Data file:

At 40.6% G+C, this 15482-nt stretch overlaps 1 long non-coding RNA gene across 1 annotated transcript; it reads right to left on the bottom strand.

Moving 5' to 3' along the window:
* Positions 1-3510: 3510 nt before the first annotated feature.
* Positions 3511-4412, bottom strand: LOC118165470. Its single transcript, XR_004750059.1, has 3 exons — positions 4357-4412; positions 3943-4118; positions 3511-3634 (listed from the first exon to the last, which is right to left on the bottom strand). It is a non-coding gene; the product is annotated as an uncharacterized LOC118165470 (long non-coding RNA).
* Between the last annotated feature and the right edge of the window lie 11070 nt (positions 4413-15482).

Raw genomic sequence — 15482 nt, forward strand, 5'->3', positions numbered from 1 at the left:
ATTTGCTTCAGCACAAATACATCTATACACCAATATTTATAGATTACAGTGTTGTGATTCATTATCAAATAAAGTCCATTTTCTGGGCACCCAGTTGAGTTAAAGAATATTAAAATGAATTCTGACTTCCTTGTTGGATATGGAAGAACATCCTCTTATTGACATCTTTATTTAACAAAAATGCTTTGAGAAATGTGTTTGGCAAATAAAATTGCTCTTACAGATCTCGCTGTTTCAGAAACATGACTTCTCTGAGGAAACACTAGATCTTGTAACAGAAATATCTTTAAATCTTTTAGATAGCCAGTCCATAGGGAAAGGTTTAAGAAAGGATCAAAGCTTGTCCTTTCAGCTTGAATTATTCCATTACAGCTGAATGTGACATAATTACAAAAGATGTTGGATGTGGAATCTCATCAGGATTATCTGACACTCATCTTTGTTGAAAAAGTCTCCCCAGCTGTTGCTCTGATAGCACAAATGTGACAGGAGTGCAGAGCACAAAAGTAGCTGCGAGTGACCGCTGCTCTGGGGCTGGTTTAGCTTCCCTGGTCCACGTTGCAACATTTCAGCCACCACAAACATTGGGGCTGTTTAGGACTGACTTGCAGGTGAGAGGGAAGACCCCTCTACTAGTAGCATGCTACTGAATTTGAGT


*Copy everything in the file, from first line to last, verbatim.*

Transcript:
At 40.6% G+C, this 15482-nt stretch overlaps 1 long non-coding RNA gene across 1 annotated transcript; it reads right to left on the bottom strand.

Moving 5' to 3' along the window:
* Positions 1-3510: 3510 nt before the first annotated feature.
* Positions 3511-4412, bottom strand: LOC118165470. Its single transcript, XR_004750059.1, has 3 exons — positions 4357-4412; positions 3943-4118; positions 3511-3634 (listed from the first exon to the last, which is right to left on the bottom strand). It is a non-coding gene; the product is annotated as an uncharacterized LOC118165470 (long non-coding RNA).
* Between the last annotated feature and the right edge of the window lie 11070 nt (positions 4413-15482).

Raw genomic sequence — 15482 nt, forward strand, 5'->3', positions numbered from 1 at the left:
ATTTGCTTCAGCACAAATACATCTATACACCAATATTTATAGATTACAGTGTTGTGATTCATTATCAAATAAAGTCCATTTTCTGGGCACCCAGTTGAGTTAAAGAATATTAAAATGAATTCTGACTTCCTTGTTGGATATGGAAGAACATCCTCTTATTGACATCTTTATTTAACAAAAATGCTTTGAGAAATGTGTTTGGCAAATAAAATTGCTCTTACAGATCTCGCTGTTTCAGAAACATGACTTCTCTGAGGAAACACTAGATCTTGTAACAGAAATATCTTTAAATCTTTTAGATAGCCAGTCCATAGGGAAAGGTTTAAGAAAGGATCAAAGCTTGTCCTTTCAGCTTGAATTATTCCATTACAGCTGAATGTGACATAATTACAAAAGATGTTGGATGTGGAATCTCATCAGGATTATCTGACACTCATCTTTGTTGAAAAAGTCTCCCCAGCTGTTGCTCTGATAGCACAAATGTGACAGGAGTGCAGAGCACAAAAGTAGCTGCGAGTGACCGCTGCTCTGGGGCTGGTTTAGCTTCCCTGGTCCACGTTGCAACATTTCAGCCACCACAAACATTGGGGCTGTTTAGGACTGACTTGCAGGTGAGAGGGAAGACCCCTCTACTAGTAGCATGCTACTGAATTTGAGT